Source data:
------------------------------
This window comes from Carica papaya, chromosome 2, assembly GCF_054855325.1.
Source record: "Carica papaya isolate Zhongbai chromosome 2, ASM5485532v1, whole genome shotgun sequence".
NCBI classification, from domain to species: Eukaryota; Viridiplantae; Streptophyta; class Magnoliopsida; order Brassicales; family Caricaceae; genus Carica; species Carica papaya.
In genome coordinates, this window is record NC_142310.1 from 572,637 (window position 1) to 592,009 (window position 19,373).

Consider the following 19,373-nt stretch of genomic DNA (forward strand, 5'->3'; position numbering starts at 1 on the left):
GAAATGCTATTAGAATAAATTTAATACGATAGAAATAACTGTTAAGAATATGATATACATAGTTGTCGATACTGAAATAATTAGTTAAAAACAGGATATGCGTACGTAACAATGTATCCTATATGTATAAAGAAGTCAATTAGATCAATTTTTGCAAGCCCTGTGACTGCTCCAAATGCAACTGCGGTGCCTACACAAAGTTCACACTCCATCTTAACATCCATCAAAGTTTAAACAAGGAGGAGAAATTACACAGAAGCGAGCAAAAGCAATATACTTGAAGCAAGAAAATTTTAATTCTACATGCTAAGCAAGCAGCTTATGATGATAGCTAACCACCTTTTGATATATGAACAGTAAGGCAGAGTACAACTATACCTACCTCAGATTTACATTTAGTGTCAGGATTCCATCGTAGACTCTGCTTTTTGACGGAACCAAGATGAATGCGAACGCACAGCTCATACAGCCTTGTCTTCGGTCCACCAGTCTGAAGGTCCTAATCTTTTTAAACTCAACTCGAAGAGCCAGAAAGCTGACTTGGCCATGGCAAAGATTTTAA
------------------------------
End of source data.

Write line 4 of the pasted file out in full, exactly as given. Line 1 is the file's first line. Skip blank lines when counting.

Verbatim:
In genome coordinates, this window is record NC_142310.1 from 572,637 (window position 1) to 592,009 (window position 19,373).